Between ISIS and Ebola, it seems like the world is in crisis. How can you prepare your investment portfolio to withstand anything?
Between ISIS, the Ebola outbreak, Russia in the Ukraine and a persistently weak Europe, it might sometimes feel like the worlds, and your portfolio, are in constant peril. Especially after the financial crisis, where most investors experienced the fear and market drops firsthand, looming problems around the world can feel just as unpredictable and unmanageable.
But you don't need to worry: you can take action to prepare your investment portfolio to withstand any crisis without resorting to putting money under the mattress.
It's been said time and time again, but that's because it's true: the best way to avoid overexposure to a particular risk is to diversify. It's a strategy that works just as well for geopolitical risks and economic crises as it does for companies and mutual funds.
Not convinced? Consider this: Russell Investments tracked the best- and worst-performing asset classes for rolling 10 year periods between 2003 and 2013. Which asset classes do you think performed the best?
As you can see, the results are all over the place. It goes to show you that despite how things might seem in a given moment, it's actually very hard to predict which asset classes are going to perform better or worse and how a particular crisis is going to affect the markets.
In other words, to protect yourself from the decade's worst-performing asset class, your best bet is to diversify.
How do you diversify? As you can see from the chart, investing isn't just about American stocks and bonds. Diversification can and should go across geographies and asset classes to the extent they line up with your objectives and time horizon.
Of course, you might think that maintaining exposure to an investment that's affected by a crisis still puts you at risk, and you're right: there is always some risk when you're investing, no matter what the asset class.
But remember: it's pretty much impossible to predict what's going to happen in a particular market or asset class at a particular time, and you'll usually do far more harm than good for your portfolio if you try to make these predictions. After all, by moving in and out of holdings based on the news, you'll be trading alongside other nervous investors and you'll be forced to sell at far worse prices as a result.
For example, consider that in 2008, emerging markets were the worst-performing asset class, with a return of -55.5% according to Russell Investments. If you had decided that this was too much and sold out, you would have turned a paper loss into a financial one and you would have missed out on the following year's comeback, when emerging markets returned 83.8%.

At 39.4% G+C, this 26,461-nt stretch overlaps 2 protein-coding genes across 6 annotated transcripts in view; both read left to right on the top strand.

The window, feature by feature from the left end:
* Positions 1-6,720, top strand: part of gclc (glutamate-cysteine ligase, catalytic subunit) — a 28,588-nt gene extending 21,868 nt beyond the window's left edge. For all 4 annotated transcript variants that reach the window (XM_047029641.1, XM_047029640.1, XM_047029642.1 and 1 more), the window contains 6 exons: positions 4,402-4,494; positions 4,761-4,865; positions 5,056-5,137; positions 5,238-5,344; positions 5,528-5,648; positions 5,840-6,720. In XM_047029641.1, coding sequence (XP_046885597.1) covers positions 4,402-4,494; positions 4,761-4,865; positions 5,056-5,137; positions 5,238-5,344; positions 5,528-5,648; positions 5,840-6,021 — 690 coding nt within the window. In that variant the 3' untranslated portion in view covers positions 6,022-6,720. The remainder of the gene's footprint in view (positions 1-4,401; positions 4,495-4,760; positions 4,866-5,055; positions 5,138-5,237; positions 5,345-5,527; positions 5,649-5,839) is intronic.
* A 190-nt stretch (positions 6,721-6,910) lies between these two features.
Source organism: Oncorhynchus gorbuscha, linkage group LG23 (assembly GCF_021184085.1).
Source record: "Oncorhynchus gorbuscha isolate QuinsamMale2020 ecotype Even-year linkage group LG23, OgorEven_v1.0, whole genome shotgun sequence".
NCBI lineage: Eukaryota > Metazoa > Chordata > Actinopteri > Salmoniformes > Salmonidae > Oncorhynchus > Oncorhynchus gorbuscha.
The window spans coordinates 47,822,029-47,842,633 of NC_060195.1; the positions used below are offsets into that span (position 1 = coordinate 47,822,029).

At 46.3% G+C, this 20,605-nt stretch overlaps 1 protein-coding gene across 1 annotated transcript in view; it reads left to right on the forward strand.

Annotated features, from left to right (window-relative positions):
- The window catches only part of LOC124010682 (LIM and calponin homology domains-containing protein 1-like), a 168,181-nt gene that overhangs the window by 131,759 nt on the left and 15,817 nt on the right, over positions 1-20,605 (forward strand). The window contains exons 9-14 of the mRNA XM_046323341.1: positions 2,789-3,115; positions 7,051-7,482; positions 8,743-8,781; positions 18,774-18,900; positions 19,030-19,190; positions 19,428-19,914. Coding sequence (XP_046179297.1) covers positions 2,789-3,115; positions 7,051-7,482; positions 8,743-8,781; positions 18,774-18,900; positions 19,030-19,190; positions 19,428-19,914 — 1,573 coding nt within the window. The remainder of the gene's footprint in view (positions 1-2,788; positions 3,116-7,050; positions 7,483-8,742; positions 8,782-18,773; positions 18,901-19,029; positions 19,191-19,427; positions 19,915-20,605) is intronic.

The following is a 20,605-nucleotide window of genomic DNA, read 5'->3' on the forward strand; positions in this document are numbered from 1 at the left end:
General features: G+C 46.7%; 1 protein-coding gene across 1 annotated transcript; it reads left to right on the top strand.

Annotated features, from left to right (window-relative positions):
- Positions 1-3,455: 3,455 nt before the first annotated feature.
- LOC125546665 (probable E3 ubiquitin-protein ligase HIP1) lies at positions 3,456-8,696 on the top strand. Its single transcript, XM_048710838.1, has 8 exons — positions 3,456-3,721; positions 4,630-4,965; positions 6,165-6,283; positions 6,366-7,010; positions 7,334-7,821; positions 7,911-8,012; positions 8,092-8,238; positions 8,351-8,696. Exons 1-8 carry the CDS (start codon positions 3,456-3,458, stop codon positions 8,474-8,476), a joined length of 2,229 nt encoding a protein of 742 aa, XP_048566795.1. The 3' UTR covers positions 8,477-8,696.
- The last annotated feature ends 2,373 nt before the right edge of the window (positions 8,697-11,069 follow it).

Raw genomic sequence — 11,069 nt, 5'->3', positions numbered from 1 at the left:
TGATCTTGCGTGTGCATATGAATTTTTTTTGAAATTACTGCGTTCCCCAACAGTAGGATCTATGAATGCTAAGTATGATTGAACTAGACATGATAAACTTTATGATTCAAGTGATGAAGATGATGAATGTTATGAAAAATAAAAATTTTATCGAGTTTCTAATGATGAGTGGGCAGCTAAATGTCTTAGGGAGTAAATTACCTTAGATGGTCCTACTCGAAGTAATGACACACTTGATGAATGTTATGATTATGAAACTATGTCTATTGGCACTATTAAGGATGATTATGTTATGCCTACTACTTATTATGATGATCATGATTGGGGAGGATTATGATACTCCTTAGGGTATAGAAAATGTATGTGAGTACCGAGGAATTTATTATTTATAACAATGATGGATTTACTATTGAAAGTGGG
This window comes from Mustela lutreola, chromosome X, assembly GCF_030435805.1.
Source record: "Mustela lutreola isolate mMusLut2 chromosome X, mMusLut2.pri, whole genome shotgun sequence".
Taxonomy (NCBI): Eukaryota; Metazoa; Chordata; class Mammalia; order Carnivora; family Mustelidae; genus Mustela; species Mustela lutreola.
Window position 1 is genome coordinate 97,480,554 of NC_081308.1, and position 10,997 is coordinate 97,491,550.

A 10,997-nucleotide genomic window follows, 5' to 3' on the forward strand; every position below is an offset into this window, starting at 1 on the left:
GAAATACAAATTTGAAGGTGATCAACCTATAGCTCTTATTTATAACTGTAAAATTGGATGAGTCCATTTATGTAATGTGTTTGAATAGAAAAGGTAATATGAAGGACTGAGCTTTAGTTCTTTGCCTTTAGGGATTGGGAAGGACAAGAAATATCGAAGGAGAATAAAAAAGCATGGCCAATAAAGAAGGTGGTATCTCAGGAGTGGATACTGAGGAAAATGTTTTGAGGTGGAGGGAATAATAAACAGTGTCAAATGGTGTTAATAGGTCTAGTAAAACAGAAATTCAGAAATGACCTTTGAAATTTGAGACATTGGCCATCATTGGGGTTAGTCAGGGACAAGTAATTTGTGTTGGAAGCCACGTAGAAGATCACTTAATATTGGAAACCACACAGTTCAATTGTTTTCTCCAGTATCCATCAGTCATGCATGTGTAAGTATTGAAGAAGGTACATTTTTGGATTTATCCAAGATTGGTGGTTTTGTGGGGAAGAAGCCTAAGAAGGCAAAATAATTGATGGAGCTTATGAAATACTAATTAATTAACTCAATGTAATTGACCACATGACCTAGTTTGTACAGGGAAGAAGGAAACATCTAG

In other words, by trying to only hold top-performing investments or those that you feel don?t pose an immediate risk, you'll be taking away the benefits of diversification and, unfortunately, shooting yourself in the foot.
By trading in and out of positions, you are also exposing your portfolio to one of the biggest performance-killers there is: transaction costs. Your trading fees might seem small, but they really add up over time and have a persistently negative effect on your overall returns one that could have a far more detrimental effect than any particular crisis.
So, expose your portfolio to a diverse range of investment options, and keep them well-balanced and in line with your goals and objectives. Instead of letting the news affect how you allocate your investments, be guided by your plan. It takes extraordinary discipline to stick with this strategy, but it really does pay off in the end.
The trouble with investing in this way is that it takes a lot of discipline and a firm level of control over your emotions. That can be really hard to manage in the moment, and that's okay. After all, your investments aren't just assets, they probably reflect your hopes, dreams, and ambitions for the future. Those just aren't unemotional topics for most people. Using a professional to keep you disciplined can often be a wise decision.
So, if you find yourself worrying about crises or wondering how to manage them with respect to your investments, consider getting professional financial advice. A great financial advisor will not only help you navigate the universe of investment options, but he or she will also provide the invaluable service of helping you to stick with your strategy.
How does it work? Once you've established your risk tolerance and time horizon, a great advisor will help you put together a portfolio that is appropriately diversified. Depending on your arrangement, he or she will also check in and rebalance the portfolio periodically to make sure it's still in line with your long-term goals. This helps to prevent you from getting too much exposure to a particular asset class or too little exposure to another.
Your advisor will also be on call for questions and to ensure that you feel confident and knowledgeable about your strategy. If you're worried about the Ebola outbreak or how the news in the Middle East might affect you, you'll have someone to call who can help you to ensure that your portfolio is set up to manage the wide range of risks we face in the world.
And for many people, that peace of mind is the most invaluable service of all.
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